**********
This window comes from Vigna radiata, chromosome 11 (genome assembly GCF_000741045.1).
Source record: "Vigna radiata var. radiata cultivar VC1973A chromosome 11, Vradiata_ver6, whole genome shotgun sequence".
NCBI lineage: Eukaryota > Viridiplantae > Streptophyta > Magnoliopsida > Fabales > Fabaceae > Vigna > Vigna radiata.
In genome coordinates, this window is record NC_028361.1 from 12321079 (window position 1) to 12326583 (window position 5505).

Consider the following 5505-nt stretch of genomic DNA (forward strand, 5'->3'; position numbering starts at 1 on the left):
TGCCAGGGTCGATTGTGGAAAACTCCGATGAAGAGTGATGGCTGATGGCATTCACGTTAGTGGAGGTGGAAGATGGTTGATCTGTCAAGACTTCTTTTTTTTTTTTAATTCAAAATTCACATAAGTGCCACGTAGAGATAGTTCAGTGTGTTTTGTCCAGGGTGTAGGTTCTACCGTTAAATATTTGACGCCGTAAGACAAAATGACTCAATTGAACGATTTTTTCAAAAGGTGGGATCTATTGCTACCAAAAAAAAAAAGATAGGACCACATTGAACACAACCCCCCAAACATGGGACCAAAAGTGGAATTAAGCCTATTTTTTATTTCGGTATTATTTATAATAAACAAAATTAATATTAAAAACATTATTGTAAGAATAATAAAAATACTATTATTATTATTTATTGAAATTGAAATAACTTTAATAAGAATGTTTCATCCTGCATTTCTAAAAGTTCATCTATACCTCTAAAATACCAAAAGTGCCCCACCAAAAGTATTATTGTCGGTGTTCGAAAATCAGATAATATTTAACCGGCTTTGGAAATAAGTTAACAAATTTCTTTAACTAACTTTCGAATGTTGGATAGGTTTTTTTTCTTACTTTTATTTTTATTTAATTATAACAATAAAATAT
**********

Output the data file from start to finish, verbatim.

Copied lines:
This window comes from Vigna radiata, chromosome 11 (genome assembly GCF_000741045.1).
Source record: "Vigna radiata var. radiata cultivar VC1973A chromosome 11, Vradiata_ver6, whole genome shotgun sequence".
NCBI lineage: Eukaryota > Viridiplantae > Streptophyta > Magnoliopsida > Fabales > Fabaceae > Vigna > Vigna radiata.
In genome coordinates, this window is record NC_028361.1 from 12321079 (window position 1) to 12326583 (window position 5505).

Consider the following 5505-nt stretch of genomic DNA (forward strand, 5'->3'; position numbering starts at 1 on the left):
TGCCAGGGTCGATTGTGGAAAACTCCGATGAAGAGTGATGGCTGATGGCATTCACGTTAGTGGAGGTGGAAGATGGTTGATCTGTCAAGACTTCTTTTTTTTTTTTAATTCAAAATTCACATAAGTGCCACGTAGAGATAGTTCAGTGTGTTTTGTCCAGGGTGTAGGTTCTACCGTTAAATATTTGACGCCGTAAGACAAAATGACTCAATTGAACGATTTTTTCAAAAGGTGGGATCTATTGCTACCAAAAAAAAAAAGATAGGACCACATTGAACACAACCCCCCAAACATGGGACCAAAAGTGGAATTAAGCCTATTTTTTATTTCGGTATTATTTATAATAAACAAAATTAATATTAAAAACATTATTGTAAGAATAATAAAAATACTATTATTATTATTTATTGAAATTGAAATAACTTTAATAAGAATGTTTCATCCTGCATTTCTAAAAGTTCATCTATACCTCTAAAATACCAAAAGTGCCCCACCAAAAGTATTATTGTCGGTGTTCGAAAATCAGATAATATTTAACCGGCTTTGGAAATAAGTTAACAAATTTCTTTAACTAACTTTCGAATGTTGGATAGGTTTTTTTTCTTACTTTTATTTTTATTTAATTATAACAATAAAATAT